• Provide tools that help staff members calculate sufficient flood insurance coverage amounts, especially for more complex transactions such as loans with multiple structures and condominium loans. Several compliance websites have flood insurance coverage worksheets and worksheets for calculating coverage for condominiums.

  • Establish escrow accounts when needed for serviced loans according to the new rules adopted in January 2016

  • Track covered loans and adopt a centralized tickler system for ongoing monitoring of insurance coverage.
    - Centralizing a tickler system for monitoring the expiration of flood insurance policies helps ensure that borrowers maintain adequate insurance coverage during the loan’s term.

  • Ensure timely responses, including force-placement when required, if flood insurance lapses.
    - Overall, establishing clear policies and procedures as well as strong internal controls helps minimize the likelihood of noncompliance with the flood insurance requirements of Regulation H. Financial institutions should also consider providing periodic training to all lending staff on the flood insurance requirements. As discussed, violations of the flood insurance provisions of Regulation H can be costly.5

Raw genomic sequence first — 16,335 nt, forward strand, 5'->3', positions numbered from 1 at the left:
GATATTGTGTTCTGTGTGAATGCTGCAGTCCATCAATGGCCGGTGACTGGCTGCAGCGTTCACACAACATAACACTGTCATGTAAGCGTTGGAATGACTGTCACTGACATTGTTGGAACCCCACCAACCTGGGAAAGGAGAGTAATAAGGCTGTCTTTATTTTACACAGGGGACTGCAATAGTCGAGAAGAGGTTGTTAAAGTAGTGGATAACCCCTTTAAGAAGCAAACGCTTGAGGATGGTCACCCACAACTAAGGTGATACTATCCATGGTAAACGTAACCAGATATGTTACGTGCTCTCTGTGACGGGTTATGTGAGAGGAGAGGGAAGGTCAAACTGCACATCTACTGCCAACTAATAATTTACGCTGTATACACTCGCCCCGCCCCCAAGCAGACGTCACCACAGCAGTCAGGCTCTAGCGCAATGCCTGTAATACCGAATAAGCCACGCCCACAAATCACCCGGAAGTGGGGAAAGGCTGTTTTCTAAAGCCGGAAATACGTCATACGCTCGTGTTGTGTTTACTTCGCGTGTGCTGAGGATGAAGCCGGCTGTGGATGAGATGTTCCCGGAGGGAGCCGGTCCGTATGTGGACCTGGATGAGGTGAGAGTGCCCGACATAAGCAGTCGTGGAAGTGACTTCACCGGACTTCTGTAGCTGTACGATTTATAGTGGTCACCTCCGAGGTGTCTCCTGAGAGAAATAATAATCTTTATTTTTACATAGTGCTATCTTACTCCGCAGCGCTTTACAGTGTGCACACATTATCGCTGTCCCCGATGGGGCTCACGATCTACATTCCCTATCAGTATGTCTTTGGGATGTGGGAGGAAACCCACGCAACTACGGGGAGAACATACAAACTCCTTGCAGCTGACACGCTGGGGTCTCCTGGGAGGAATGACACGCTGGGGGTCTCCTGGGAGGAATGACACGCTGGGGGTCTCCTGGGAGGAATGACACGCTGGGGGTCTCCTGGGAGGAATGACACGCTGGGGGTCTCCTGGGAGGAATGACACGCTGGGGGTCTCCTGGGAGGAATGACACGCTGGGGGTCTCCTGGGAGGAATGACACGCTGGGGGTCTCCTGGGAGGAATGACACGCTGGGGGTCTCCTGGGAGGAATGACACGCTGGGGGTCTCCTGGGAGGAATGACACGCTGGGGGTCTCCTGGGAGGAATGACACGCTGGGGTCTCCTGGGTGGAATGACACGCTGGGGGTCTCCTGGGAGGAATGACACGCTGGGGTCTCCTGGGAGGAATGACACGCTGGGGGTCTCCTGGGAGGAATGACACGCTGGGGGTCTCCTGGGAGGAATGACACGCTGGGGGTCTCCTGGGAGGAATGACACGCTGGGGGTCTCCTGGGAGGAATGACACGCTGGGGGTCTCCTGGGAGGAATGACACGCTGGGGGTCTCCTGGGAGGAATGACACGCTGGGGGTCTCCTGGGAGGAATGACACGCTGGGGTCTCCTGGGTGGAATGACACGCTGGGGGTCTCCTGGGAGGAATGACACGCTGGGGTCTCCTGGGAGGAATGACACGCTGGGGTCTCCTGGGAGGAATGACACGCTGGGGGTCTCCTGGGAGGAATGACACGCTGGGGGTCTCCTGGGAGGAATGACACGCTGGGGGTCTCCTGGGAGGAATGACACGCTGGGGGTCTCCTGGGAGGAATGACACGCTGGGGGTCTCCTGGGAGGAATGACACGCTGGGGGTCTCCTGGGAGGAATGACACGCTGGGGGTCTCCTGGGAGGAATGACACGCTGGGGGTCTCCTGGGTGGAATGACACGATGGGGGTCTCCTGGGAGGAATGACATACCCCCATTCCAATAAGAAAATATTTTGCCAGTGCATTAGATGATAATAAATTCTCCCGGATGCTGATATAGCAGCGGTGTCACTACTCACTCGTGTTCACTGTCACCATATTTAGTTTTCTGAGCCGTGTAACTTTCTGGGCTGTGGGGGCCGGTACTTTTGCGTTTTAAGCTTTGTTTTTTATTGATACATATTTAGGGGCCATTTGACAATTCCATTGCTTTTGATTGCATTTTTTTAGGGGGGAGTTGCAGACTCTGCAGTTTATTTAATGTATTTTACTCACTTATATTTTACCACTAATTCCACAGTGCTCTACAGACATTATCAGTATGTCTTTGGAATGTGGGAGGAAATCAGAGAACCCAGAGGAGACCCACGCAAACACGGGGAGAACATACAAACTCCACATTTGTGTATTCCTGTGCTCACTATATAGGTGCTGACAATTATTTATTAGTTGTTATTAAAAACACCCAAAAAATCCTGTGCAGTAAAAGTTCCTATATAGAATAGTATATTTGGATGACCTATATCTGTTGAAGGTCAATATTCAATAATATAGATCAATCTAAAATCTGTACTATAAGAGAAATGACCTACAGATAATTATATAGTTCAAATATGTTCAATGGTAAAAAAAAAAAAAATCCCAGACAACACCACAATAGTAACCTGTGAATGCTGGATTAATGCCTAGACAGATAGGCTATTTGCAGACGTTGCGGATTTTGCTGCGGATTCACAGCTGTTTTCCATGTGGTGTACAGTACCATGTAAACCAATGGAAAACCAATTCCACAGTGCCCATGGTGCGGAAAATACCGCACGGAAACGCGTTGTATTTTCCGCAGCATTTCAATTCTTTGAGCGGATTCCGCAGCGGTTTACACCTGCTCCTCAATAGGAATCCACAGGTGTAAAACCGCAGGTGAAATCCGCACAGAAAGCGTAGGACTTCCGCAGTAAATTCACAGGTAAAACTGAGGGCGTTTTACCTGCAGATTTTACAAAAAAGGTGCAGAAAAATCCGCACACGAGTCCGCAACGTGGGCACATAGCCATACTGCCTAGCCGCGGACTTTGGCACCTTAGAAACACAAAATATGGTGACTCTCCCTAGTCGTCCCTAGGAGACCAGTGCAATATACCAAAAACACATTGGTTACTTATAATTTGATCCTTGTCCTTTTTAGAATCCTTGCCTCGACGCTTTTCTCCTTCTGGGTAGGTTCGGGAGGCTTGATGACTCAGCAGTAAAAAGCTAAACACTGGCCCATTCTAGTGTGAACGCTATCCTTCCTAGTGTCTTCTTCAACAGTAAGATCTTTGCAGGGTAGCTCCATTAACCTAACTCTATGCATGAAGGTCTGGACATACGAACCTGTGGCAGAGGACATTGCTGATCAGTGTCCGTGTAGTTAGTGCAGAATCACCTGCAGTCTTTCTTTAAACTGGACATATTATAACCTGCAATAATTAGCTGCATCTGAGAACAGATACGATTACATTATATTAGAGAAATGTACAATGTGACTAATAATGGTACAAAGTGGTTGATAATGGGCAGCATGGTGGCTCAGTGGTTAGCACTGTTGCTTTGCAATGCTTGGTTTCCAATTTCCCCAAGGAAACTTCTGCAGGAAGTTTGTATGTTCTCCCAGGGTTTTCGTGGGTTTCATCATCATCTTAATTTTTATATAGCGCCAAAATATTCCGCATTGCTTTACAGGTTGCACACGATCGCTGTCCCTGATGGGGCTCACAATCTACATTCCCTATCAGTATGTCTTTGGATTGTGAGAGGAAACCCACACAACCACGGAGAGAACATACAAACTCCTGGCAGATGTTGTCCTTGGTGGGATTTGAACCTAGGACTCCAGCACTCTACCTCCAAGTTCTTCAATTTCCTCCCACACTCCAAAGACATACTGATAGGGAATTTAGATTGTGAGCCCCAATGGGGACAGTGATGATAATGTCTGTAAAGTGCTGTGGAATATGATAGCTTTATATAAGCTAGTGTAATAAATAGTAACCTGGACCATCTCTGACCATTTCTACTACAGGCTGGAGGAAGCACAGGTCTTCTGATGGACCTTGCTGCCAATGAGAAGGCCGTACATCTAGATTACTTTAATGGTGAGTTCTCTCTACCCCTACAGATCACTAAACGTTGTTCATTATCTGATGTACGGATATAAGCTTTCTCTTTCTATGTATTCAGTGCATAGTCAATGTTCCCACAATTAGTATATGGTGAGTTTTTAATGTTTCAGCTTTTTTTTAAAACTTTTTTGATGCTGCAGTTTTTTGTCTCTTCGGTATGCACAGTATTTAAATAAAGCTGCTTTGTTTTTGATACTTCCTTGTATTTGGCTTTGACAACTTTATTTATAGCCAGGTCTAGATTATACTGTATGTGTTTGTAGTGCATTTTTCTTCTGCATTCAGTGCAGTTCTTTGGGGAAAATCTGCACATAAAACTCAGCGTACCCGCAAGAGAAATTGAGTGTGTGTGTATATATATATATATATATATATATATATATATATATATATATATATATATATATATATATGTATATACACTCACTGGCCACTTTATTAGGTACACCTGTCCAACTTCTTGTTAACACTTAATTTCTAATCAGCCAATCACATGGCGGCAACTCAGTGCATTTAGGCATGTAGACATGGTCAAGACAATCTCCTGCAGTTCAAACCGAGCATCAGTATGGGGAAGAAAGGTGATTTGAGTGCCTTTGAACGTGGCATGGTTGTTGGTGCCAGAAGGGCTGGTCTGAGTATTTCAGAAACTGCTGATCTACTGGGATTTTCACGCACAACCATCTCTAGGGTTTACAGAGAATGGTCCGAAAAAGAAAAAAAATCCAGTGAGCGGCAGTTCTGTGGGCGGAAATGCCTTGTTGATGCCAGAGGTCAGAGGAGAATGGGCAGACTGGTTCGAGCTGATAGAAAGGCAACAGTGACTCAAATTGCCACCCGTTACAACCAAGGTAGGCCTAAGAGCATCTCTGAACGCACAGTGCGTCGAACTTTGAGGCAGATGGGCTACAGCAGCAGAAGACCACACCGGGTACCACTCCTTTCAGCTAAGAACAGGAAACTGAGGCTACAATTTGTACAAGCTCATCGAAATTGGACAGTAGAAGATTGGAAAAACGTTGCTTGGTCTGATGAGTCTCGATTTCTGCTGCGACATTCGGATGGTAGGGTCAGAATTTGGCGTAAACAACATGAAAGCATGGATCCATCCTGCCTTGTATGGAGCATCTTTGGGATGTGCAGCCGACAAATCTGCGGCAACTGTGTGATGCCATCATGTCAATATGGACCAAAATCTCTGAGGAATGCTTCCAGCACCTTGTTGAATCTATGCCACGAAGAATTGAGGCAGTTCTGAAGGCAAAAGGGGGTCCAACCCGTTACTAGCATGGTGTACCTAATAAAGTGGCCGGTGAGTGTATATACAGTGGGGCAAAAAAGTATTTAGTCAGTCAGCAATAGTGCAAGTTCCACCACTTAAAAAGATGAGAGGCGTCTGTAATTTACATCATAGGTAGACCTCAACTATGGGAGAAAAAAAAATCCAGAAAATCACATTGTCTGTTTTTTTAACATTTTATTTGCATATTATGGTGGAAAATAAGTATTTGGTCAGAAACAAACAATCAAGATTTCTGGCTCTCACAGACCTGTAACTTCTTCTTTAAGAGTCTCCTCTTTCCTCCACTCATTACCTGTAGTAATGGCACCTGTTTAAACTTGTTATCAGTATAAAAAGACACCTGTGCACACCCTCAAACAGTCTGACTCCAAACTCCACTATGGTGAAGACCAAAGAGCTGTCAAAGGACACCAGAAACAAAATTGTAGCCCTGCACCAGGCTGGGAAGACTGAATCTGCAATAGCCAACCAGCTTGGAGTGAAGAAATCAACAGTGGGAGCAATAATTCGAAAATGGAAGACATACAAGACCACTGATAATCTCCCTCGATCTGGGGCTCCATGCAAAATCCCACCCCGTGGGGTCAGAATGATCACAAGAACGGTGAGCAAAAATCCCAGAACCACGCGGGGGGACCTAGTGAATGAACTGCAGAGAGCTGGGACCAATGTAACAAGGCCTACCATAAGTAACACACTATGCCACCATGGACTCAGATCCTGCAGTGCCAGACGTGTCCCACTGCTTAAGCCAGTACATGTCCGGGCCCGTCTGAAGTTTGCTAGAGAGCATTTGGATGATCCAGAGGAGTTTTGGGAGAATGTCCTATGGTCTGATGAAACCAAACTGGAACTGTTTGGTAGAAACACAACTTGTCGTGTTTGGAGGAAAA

Compliance resources

Several agency resources provide guidance on complying with flood insurance regulations, including the following:


1 Regulation H, sections 208.25 (f) and 208.25(i).

2 Regulation H, section 208.25(g).

3 “Agencies Issue Flood Insurance Rule,” June 22, 2015, available at

4 Consumer Compliance Outlook Newsletter, Third/Fourth Quarter 2015, pp. 7-8.

5 The maximum civil money penalty for flood insurance violations is $2,000 per violation, with no statutory cap.